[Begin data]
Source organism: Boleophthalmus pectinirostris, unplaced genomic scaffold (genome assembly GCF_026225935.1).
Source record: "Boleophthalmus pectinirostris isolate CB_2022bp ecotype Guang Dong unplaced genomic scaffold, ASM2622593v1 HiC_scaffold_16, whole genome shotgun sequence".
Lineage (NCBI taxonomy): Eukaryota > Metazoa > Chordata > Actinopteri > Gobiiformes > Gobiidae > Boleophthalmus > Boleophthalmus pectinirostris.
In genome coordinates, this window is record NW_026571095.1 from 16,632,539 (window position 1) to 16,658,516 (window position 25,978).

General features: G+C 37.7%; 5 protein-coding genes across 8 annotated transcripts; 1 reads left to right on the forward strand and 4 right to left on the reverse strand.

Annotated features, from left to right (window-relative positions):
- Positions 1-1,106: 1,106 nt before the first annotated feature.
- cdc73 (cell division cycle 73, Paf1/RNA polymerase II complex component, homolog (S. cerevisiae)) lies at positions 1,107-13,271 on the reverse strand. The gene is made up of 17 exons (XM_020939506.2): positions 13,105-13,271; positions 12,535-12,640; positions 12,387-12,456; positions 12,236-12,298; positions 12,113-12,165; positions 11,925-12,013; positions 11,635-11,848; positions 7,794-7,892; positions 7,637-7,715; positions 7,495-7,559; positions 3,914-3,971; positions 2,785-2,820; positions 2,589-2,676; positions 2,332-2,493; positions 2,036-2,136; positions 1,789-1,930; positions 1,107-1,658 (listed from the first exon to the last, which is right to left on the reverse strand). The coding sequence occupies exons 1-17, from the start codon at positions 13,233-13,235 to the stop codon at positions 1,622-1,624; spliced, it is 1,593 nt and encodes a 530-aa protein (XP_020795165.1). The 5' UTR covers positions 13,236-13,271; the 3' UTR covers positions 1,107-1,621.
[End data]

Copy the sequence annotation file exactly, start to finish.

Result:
Source organism: Boleophthalmus pectinirostris, unplaced genomic scaffold (genome assembly GCF_026225935.1).
Source record: "Boleophthalmus pectinirostris isolate CB_2022bp ecotype Guang Dong unplaced genomic scaffold, ASM2622593v1 HiC_scaffold_16, whole genome shotgun sequence".
Lineage (NCBI taxonomy): Eukaryota > Metazoa > Chordata > Actinopteri > Gobiiformes > Gobiidae > Boleophthalmus > Boleophthalmus pectinirostris.
In genome coordinates, this window is record NW_026571095.1 from 16,632,539 (window position 1) to 16,658,516 (window position 25,978).

General features: G+C 37.7%; 5 protein-coding genes across 8 annotated transcripts; 1 reads left to right on the forward strand and 4 right to left on the reverse strand.

Annotated features, from left to right (window-relative positions):
- Positions 1-1,106: 1,106 nt before the first annotated feature.
- cdc73 (cell division cycle 73, Paf1/RNA polymerase II complex component, homolog (S. cerevisiae)) lies at positions 1,107-13,271 on the reverse strand. The gene is made up of 17 exons (XM_020939506.2): positions 13,105-13,271; positions 12,535-12,640; positions 12,387-12,456; positions 12,236-12,298; positions 12,113-12,165; positions 11,925-12,013; positions 11,635-11,848; positions 7,794-7,892; positions 7,637-7,715; positions 7,495-7,559; positions 3,914-3,971; positions 2,785-2,820; positions 2,589-2,676; positions 2,332-2,493; positions 2,036-2,136; positions 1,789-1,930; positions 1,107-1,658 (listed from the first exon to the last, which is right to left on the reverse strand). The coding sequence occupies exons 1-17, from the start codon at positions 13,233-13,235 to the stop codon at positions 1,622-1,624; spliced, it is 1,593 nt and encodes a 530-aa protein (XP_020795165.1). The 5' UTR covers positions 13,236-13,271; the 3' UTR covers positions 1,107-1,621.